Smart Ways to Consume Fenugreek

There are several clever ways that you can use to include this super-seed in your daily diet. You may be tempted to try dry uncooked fenugreek seeds but be warned that your taste buds won’t be happy; dry and uncooked fenugreek seeds are quite bitter. Here’s what to do instead:

  • As a Midday Snack

It’s always tempting to reach out for a cookie to curb your midday hunger pangs. Not to mention that settling on a snack that’s both healthy and tasty is not easy. What you should do is soak a cup of fenugreek seeds in a bowl of water overnight. 

You can then chew on these wet, soaked seeds whenever you’re about reach for that chocolate chip cookie.

  • All-Purpose Seed Powder

fenugreek pills in a hand

Eating bland chicken breasts and white rice is not exactly everyone’s cup of tea. A tasty seasoning can go a long way in raising the taste profile of our foods.

A fenugreek seed powder will be a good addition to your spice rack.

Roast a handful of fenugreek seeds in a pan until they release a nutty aroma. Then whiz up these seeds in a blender.

They’re a bit tricky to crush so add a bit of water to speed up the process & that’s it!

From smoothies to adding a bit of earthy flavor to curries; there are plenty of options to use this.

One of the easiest way to consume seed powder is to just buy a supplement in form of pills. The pill by itself contains a seed powder extract in the necessary dosage.

I've tested fenugreek personally taking 2 pills 3 times a day and I believe it's the least time-consuming way if you really want to give it a try.

  • Fenugreek Tea

 If you’re looking to get rid of some holiday weight, then a cup of Fenugreek tea is a great way to get your day and metabolism off to a good start. Here’s an easy recipe; take some fenugreek seed powder and mix it with water until you get a thin paste.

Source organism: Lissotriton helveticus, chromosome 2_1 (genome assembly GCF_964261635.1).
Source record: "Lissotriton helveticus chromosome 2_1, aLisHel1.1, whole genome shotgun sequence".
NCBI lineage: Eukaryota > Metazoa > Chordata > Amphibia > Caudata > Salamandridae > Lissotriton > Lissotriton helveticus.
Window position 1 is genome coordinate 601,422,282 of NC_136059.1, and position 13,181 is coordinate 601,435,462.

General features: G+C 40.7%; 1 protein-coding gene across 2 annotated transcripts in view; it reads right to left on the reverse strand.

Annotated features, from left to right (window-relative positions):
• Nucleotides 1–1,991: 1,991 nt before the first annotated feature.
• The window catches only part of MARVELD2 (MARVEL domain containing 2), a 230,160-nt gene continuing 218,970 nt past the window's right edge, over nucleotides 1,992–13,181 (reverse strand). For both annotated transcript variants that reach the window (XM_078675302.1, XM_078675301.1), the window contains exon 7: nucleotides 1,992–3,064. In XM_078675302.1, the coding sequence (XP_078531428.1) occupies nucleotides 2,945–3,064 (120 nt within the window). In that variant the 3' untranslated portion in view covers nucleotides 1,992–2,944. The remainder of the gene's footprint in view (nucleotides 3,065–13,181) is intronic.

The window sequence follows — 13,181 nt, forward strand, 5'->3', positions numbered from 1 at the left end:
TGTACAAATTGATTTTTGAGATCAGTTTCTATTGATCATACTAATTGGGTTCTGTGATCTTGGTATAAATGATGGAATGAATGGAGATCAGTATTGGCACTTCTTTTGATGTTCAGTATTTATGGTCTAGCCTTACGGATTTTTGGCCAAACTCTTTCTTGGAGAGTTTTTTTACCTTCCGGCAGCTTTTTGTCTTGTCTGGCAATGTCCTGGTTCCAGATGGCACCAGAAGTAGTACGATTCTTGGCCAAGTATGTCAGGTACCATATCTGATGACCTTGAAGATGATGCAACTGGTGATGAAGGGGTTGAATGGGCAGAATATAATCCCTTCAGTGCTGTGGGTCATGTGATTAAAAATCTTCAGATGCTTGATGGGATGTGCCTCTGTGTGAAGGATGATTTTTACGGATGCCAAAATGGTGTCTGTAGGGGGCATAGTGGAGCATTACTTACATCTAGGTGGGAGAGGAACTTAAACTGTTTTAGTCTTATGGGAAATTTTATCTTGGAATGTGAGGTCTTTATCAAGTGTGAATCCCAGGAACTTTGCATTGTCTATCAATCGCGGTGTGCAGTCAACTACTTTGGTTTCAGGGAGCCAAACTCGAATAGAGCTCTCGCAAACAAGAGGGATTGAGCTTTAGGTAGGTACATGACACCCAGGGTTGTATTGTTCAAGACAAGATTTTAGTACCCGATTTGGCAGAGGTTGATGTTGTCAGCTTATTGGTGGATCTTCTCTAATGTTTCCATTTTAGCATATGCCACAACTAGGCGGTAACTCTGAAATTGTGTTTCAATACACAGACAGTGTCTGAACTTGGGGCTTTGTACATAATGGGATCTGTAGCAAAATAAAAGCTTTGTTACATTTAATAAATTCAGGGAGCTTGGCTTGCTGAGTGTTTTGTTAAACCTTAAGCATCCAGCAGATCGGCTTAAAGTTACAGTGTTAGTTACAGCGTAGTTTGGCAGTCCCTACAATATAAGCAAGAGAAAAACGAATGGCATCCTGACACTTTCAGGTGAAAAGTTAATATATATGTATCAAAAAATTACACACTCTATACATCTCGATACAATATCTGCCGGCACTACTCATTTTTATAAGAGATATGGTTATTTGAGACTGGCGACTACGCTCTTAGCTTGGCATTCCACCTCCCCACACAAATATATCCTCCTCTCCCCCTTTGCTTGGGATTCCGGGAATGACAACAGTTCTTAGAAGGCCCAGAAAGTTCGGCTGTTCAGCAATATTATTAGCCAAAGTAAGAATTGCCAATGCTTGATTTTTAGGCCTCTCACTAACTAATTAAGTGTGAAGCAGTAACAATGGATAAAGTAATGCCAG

Add the paste to a pot of boiling water. You can then, add tea-flavors of your choice such as cinnamon, ginger etc.

Cover the pan pot with a lid and let the tea simmer for 5 minutes. The best time to take it is early morning on an empty stomach.


A daily dosage of 500-600mg is recommended.

Possible Side-effects

Although there are several health benefits of fenugreek consumption like any ingredient or supplement, it is always a wise idea to review your recent medical history and consult with your doctor or nutritionist before taking it.  

However, we will acknowledge that there are studies that have shown that Fenugreek facilitates an increase in muscle strength and lean muscle mass. 

This means you can use it as a tool for improved athletic performance.
  • Reaction with medications: If you take blood-thinning medications, or suffer from other health complications for that matter, consult with a doctor before using fenugreek.
  • Not safe for diabetics: If you happen to be on diabetic medication, it’s best to stay away from fenugreek or at least avoid taking it in combination with your diabetes medications. Since diabetes medications lower blood sugar, combining them with fenugreek can potentially take your blood sugar levels below normal.
  • Possible allergies: It is possible that people who are allergic to soybeans, peanuts, and green peas might also be allergic to fenugreek.
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    Aggravated bleeding disorder: In people with bleeding disorders, fenugreek can further complicate the condition and can lead to excessive bleeding.
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    Possible stomach issues: When taken orally, fenugreek can cause stomach irritation such as gas, bloating, and diarrhea.

The Bottom-line

After examining the above scientific data, the conclusion really would depend on what’s your desired end goal.

Purely from a testosterone boost perspective, it’s a mixed bag at best.

Although there are studies that show fenugreek supplementation positively impacts male T levels but the opposite end of the argument is equally strong.

Also, it’s important to note that quite a few of the studies that showed its positive T impact, were in fact sponsored studies by supplement manufacturers.

All in all, if your goal is specifically to boost T your levels then there are other options that are more effective.